Crowding: Evidence from Fund Managerial Structure
60 Pages Posted: 9 Apr 2020 Last revised: 10 Apr 2021
Date Written: April 9, 2021
Over the past 30 years, a striking evolution in fund management structure has taken place, with the proportion of team-managed funds growing from 33% to over 70%. While many focus on the potential link to declining fund performance, our paper presents evidence that the shift to team management is likely a response to crowding: adding new managers brings fresh investment ideas which implies that any individual idea is less crowded. Our results show that funds that transition to team management have less concentrated portfolios and lower decreasing returns to scale. Consistent with the crowding of ideas, we show that diversification of team skills is important for reducing the impact of fund size on performance. We also find the performance of managers who employ systematic investment processes is not as sensitive to inflows, suggesting discretionary managers with a limited number of ideas are more likely to run into capacity constraints.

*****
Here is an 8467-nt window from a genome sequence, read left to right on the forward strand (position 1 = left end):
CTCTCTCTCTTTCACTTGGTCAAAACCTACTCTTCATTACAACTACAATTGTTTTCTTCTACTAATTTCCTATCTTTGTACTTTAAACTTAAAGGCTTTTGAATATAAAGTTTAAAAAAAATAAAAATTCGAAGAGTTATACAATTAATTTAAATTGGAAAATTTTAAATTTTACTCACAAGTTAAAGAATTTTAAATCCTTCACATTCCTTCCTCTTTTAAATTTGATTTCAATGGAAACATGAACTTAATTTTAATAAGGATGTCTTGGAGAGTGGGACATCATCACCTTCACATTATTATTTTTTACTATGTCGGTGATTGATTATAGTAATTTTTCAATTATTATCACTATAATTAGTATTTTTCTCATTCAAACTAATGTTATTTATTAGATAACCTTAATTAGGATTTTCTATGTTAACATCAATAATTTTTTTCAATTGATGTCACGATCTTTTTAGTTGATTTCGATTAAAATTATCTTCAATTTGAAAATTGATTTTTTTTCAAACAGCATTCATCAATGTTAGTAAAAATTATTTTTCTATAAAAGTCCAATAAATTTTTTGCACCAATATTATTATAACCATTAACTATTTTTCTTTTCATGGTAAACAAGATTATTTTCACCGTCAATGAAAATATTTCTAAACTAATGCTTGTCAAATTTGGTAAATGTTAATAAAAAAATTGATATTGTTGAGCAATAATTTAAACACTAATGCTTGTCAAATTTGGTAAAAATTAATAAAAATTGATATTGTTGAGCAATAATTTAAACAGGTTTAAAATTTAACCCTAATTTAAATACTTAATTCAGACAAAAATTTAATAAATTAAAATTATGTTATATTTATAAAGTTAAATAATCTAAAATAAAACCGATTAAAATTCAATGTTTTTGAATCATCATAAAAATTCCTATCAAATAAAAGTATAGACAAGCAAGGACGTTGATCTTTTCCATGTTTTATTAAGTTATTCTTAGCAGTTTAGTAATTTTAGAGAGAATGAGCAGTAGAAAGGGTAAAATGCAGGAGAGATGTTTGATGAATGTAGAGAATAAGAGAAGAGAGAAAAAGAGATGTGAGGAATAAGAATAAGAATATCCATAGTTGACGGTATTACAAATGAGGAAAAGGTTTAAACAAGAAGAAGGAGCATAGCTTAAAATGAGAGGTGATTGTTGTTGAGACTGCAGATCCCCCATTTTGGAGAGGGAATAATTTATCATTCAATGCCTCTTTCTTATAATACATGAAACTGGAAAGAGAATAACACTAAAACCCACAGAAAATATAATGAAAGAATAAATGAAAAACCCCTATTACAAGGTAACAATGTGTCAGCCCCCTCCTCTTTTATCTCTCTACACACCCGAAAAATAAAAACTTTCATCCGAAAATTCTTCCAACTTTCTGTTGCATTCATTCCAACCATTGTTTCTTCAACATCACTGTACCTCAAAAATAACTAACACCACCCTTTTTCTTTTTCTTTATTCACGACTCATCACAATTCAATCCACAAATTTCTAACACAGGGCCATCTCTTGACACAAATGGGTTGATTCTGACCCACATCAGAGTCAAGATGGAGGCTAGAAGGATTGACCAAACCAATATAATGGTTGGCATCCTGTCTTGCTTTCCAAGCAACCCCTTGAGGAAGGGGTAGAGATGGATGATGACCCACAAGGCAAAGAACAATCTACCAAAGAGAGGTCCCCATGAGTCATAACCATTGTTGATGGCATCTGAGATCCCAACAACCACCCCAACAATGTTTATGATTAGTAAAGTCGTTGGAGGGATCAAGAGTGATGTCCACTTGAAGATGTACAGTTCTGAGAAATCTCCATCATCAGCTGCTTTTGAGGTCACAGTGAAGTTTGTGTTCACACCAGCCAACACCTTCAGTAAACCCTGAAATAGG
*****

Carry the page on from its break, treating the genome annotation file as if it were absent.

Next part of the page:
Keywords: Mutual funds, managerial structure, diseconomies of scale, crowding, performance evaluation, decreasing returns to scale, alpha, capacity constraints, discretionary management, systematic management.
JEL Classification: G11, G12, G14, G23, L22, L2
Suggested Citation: Suggested Citation